Kinetics of thermal degradation of carotenoids related to potential of mixture of wheat, cassava and sweet potato flours in baking products
The consumption of foods such as sweet potato and cassava with high levels of carotenoids is a possible solution to reduce vitamin A deficiency. In this study, we evaluated the kinetics of thermal degradation of carotenoids. The content of carotenoids was quantified by HPLC, first in fresh material, then in flour, and finally in bakery products using mixtures of wheat, sweet potato and cassava. The degree of acceptance of the bakery products by children was also assessed through a sensory acceptance test.
The study found that the degradation of carotenoids compounds in sweet potato followed first-order kinetics and fit the Arrhenius equation with correlations of R2>0.9. The retention rates of all-trans-β-carotene were 77%, 56% and 48% at the cooking temperatures of 75°, 85° and 95°C respectively, during a cooking time of 20 min. The concentrations of all trans-β-carotene, after baking, for bread, cookies, and cake were 15, 19 and 14 μg/g db, respectively. In the sensory acceptance test carried out in a school, 47.6% of the boys and 79.2% of the girls rated the cookies made from a mixture of cassava, sweet potato, and wheat flour with the indicator, I like it a lot.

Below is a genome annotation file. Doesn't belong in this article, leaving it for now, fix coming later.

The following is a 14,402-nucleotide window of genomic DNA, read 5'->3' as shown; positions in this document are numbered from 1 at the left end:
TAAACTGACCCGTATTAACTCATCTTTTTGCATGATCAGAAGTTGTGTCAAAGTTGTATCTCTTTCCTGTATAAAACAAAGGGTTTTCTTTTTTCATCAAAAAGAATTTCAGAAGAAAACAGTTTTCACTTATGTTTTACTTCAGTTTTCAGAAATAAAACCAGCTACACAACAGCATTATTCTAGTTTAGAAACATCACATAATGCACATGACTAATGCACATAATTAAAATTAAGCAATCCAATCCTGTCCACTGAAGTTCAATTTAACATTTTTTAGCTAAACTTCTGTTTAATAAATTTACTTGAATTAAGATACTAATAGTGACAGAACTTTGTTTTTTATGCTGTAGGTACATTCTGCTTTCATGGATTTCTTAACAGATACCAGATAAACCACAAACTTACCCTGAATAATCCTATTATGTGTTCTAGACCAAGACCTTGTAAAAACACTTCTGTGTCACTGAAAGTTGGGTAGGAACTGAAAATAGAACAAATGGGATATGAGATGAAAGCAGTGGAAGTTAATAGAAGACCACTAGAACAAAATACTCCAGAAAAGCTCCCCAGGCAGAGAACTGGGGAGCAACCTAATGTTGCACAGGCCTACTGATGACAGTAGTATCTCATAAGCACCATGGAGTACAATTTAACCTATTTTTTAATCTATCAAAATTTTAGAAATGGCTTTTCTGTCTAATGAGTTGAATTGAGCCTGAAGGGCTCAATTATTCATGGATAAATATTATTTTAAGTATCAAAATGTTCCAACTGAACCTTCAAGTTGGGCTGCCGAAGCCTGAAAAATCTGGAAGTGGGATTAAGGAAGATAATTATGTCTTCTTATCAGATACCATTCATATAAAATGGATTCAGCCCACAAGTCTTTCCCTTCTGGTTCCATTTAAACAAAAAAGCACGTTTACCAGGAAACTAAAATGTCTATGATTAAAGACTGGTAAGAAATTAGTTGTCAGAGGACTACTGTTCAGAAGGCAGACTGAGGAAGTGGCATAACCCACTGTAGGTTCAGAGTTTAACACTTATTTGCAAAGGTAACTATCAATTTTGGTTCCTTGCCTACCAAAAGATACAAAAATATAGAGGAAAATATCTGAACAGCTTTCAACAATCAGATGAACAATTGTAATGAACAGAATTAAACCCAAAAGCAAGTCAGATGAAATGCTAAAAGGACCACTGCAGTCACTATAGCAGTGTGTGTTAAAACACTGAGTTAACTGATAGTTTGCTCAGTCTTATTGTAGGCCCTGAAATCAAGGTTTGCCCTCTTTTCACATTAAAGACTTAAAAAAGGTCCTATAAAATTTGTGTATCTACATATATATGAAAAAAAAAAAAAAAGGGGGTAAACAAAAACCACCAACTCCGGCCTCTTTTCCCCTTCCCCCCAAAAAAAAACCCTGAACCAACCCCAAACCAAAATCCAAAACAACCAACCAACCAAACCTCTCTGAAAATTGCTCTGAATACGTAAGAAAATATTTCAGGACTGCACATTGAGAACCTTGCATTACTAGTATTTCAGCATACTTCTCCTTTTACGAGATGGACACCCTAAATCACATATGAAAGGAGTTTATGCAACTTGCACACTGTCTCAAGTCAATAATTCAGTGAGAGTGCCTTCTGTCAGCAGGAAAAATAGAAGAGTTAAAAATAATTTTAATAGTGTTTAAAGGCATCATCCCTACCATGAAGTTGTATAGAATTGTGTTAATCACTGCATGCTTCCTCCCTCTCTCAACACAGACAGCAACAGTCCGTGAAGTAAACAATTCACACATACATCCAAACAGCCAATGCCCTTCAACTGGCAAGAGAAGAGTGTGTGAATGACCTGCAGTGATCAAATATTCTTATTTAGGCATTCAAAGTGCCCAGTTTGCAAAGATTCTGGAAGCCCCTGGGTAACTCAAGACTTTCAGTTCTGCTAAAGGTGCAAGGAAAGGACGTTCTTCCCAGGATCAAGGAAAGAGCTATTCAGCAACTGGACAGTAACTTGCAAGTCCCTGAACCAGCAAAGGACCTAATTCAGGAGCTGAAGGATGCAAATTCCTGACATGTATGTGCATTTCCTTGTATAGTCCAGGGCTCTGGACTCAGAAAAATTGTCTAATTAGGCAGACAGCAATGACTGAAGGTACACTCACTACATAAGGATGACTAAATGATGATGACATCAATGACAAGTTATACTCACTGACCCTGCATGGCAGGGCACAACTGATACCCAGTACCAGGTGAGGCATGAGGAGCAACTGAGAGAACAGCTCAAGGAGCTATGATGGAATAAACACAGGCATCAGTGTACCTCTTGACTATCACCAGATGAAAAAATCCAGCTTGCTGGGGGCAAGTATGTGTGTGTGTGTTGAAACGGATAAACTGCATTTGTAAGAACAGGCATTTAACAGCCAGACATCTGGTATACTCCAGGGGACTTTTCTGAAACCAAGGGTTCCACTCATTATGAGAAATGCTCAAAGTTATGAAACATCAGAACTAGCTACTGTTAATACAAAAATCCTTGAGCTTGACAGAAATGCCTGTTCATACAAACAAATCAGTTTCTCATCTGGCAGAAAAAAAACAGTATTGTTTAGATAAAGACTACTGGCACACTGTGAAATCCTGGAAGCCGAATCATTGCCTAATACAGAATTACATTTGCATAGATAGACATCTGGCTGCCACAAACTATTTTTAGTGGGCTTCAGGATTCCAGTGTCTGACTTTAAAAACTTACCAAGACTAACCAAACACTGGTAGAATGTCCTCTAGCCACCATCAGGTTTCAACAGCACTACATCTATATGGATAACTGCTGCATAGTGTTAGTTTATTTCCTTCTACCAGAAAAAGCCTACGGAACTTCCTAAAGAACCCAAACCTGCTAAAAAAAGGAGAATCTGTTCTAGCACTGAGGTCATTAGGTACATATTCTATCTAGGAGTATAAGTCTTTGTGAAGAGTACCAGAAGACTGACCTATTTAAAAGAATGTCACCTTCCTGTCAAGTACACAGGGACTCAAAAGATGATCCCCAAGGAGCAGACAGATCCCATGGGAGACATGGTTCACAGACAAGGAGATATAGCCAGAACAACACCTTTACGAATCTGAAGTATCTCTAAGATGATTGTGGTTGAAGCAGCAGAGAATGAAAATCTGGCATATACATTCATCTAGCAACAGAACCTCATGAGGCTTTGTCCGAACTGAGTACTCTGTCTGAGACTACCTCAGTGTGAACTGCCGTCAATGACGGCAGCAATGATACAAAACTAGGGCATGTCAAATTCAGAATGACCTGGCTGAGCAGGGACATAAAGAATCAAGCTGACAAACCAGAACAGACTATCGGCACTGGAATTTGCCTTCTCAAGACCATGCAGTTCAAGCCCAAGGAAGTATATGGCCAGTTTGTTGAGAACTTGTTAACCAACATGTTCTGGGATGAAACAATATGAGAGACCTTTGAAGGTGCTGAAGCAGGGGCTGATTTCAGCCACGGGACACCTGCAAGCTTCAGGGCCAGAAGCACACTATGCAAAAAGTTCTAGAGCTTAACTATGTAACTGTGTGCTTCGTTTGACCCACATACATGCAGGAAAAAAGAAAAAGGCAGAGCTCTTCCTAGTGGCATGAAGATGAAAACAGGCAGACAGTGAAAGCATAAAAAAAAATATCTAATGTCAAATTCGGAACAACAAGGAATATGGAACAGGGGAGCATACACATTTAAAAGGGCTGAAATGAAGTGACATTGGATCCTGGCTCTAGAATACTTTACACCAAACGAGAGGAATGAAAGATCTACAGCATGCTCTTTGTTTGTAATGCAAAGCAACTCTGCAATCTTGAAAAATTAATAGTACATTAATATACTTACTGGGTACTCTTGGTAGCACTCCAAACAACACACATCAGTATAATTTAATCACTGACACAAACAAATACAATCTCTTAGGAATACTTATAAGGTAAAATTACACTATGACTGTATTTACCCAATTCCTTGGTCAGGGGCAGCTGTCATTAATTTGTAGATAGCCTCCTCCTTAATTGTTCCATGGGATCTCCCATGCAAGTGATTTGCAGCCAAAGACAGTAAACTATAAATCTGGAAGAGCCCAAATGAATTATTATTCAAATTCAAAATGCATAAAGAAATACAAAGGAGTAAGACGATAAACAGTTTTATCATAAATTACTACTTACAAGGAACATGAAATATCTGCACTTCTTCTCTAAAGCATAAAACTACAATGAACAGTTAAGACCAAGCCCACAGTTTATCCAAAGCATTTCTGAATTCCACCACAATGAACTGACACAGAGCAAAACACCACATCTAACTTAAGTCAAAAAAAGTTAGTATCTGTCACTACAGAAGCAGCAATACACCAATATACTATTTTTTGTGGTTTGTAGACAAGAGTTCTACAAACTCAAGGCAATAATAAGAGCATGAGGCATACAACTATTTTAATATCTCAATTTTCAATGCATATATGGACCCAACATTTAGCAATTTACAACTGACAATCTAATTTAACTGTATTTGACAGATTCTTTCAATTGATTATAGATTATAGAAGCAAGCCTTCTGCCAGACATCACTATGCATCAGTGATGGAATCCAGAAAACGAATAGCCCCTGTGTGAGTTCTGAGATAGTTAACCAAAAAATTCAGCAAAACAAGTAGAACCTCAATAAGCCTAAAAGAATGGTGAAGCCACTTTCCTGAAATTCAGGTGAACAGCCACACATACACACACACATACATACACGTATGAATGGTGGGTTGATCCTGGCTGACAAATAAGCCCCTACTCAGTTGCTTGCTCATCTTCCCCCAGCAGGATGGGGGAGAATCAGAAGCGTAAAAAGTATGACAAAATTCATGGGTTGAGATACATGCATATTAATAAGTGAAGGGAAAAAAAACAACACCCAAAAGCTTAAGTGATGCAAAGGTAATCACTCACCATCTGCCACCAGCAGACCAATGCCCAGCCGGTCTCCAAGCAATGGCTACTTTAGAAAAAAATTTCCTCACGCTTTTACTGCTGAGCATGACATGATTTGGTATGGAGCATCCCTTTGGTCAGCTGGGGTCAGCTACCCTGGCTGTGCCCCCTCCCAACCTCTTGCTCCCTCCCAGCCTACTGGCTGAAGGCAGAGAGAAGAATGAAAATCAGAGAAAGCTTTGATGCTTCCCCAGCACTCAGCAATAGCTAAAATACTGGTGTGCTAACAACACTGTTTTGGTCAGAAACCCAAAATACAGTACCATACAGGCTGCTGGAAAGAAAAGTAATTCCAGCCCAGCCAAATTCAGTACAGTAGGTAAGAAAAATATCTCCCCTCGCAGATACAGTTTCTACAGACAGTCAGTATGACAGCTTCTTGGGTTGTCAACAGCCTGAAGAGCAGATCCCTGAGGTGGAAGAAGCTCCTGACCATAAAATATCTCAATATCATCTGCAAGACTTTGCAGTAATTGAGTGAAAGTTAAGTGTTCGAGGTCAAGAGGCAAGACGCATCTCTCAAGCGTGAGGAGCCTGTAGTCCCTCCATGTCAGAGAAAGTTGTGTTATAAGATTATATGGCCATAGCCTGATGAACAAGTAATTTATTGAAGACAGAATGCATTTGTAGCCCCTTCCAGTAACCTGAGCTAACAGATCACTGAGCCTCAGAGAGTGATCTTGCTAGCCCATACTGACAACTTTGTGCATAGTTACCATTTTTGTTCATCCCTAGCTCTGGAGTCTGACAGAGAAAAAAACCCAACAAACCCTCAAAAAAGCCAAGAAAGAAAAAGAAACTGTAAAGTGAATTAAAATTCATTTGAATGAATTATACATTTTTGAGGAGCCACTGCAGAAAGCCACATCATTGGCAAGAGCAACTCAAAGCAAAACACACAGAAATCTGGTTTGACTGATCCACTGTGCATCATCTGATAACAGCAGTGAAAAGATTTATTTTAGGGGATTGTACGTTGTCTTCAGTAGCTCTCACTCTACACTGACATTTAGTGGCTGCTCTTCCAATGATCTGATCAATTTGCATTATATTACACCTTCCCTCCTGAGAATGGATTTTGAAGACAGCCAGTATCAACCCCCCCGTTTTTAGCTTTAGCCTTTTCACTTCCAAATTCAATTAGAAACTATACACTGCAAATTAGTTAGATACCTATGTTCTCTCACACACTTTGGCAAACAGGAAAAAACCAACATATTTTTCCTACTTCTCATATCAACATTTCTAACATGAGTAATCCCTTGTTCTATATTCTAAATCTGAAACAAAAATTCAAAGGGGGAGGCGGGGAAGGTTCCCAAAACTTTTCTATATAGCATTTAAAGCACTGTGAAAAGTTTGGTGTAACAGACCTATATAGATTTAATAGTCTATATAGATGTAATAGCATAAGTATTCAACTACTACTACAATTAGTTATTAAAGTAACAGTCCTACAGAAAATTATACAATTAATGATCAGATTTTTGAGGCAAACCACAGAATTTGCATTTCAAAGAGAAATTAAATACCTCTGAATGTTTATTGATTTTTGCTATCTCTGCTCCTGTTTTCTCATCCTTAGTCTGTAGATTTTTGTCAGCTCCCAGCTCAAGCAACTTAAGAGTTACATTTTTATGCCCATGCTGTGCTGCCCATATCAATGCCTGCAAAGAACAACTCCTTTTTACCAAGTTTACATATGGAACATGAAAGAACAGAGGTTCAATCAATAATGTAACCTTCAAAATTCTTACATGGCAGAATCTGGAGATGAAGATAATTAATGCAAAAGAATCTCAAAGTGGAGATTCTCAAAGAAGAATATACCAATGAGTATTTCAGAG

The content of carotenoids compounds was reduced by exposure to high temperatures and long cooking times. The combinations of cooking time and temperature which minimized degradation of all-trans-β-carotene occurred at 75°C-20 min and 95°C-10 min. All trans-β-carotene retentions for bread, cookies and cake were 25%, 15% and 11% respectively. The mixture of wheat-sweet potato-cassava flour can be considered in the development of cookies with positive contributions of all trans-β-carotenes and with a good acceptance by children between 9 and 13 years. This article is protected by copyright. All rights reserved.
Ospina, M.A.; Moreno, J.L.; Tran, T.; Jaramillo Valencia, A.M.; Gallego, S.; Ospina, B.; Dufour, D.